The test will cost females R800 and males R1200. The test results come in the form of a report after 12 weeks, once the DNA sample is compared to two international databases of mtDNA sequences, indicating the most likely region where your mtDNA profile originated. The limitations of this test is that it can only go as far back as great great-grandparents. This Ancestry Experience is taking place on September 17 and November 12.
Round one of the Varsity Sing semi-finals were filmed for broadcast at the Linder Auditorium at Wits this week. The competition is the first annual choir competition between 12 varsities from across the country, taking place over 13 weeks.
The University of Pretoria (Tuks Camerata), the University of Johannesburg (UJ), the University of Free State (UFS-Kovsies) and Central University of Technology (CUT) all participated in the first round of the semi-finals. The semi-finals of Varsity Sing are non-traditional as there will be two rounds.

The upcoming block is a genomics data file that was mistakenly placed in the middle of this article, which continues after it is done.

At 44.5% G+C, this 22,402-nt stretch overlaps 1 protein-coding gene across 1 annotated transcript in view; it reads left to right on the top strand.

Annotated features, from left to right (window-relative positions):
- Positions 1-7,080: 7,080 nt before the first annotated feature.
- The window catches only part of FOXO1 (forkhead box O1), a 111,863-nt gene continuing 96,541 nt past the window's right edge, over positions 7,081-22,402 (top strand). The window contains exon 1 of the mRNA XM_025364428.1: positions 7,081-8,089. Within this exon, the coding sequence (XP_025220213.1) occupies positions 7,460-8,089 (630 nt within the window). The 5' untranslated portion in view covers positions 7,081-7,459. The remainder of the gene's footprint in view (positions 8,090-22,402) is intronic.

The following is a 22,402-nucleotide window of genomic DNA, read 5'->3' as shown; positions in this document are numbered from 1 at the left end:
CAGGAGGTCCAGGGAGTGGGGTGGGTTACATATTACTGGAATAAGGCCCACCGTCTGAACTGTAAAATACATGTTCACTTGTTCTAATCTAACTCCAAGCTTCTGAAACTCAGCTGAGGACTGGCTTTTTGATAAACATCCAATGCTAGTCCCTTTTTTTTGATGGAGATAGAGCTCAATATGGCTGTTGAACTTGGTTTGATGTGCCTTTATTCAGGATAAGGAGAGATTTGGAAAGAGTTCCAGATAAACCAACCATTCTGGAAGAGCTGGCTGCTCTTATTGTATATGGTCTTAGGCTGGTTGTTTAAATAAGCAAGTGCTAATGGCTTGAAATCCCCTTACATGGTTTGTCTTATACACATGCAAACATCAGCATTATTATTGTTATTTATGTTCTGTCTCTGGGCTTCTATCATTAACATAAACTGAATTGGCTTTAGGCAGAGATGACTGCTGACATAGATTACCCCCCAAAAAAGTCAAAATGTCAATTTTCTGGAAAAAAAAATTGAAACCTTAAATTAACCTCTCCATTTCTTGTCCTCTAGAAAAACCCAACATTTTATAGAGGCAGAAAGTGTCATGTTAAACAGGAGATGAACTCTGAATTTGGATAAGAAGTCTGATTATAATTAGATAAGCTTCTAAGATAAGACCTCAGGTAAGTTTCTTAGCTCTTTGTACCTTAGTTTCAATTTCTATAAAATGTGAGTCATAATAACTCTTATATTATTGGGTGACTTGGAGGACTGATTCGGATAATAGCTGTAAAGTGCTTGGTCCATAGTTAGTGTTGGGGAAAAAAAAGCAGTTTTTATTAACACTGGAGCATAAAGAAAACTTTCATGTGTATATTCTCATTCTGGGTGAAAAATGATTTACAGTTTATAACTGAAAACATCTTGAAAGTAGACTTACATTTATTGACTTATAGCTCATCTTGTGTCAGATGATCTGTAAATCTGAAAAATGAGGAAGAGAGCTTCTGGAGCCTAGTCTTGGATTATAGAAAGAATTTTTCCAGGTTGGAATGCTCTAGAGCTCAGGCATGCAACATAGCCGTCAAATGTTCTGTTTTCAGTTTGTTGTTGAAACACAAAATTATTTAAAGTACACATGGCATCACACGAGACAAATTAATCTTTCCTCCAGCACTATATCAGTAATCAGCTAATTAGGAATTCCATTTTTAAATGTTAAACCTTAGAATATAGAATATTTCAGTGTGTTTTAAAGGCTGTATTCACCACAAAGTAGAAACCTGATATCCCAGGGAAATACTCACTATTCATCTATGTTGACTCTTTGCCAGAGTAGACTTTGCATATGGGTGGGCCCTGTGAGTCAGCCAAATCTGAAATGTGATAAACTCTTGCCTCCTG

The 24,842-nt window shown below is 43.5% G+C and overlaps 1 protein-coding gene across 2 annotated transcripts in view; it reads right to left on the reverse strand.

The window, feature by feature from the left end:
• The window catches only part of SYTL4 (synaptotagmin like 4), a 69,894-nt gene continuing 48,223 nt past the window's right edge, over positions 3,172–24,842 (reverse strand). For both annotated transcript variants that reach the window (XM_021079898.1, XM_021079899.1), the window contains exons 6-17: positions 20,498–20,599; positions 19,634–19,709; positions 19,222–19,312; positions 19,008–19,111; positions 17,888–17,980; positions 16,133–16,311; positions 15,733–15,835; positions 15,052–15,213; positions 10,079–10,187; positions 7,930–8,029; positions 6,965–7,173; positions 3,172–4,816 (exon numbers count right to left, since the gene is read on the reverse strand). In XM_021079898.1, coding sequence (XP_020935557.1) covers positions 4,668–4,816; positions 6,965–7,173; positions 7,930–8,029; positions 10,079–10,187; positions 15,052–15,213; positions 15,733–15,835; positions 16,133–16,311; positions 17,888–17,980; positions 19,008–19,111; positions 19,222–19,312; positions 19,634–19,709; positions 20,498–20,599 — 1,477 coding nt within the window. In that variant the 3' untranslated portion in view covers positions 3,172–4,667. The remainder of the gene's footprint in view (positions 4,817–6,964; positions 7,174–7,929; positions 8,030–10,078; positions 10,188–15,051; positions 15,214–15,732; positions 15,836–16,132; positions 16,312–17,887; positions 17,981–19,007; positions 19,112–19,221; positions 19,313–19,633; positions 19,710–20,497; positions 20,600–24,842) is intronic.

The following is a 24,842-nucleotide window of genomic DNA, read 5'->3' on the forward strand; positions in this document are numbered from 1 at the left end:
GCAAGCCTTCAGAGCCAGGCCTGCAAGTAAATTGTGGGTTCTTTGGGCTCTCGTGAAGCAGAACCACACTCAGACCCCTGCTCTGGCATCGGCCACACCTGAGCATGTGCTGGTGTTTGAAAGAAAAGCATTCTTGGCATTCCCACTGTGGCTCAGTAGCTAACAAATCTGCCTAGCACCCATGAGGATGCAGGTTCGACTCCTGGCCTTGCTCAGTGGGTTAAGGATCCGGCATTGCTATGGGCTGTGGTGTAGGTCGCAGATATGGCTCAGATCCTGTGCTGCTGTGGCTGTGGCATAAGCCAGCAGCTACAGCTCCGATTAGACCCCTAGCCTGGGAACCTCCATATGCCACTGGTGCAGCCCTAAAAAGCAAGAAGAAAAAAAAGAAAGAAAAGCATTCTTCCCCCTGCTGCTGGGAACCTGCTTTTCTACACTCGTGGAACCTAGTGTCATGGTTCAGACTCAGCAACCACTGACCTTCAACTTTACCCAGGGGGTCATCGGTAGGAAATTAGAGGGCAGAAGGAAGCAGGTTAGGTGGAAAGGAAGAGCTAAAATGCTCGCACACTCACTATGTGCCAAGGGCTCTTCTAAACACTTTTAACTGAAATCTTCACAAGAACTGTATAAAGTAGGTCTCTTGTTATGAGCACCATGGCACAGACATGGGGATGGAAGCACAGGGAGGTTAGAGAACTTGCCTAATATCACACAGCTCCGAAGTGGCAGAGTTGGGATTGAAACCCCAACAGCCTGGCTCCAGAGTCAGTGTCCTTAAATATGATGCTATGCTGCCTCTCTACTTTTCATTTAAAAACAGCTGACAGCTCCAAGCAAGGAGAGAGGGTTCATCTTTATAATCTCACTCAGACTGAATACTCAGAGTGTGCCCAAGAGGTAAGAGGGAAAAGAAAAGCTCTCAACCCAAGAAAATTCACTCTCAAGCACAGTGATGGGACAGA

Round two semi-finals will see the University of Stellenbosch (Maties), the University of the Western Cape (UWC), the Nelson Mandela Metropolitan University (NMMU), and Rhodes University are all taking part in round two of the semi-finals compete against each other. The two winning choirs from each round of semi-finals will advance to the finals.
The choirs performed an original composition, a traditional South African composition and a song of their own choice. Judges Marvin Kernelle, Christo Burger and Loyiso Bala and guest Hemelbesem held the majority of the vote, although viewers votes, cast on the Varsity Sports App, were also taken into consideration.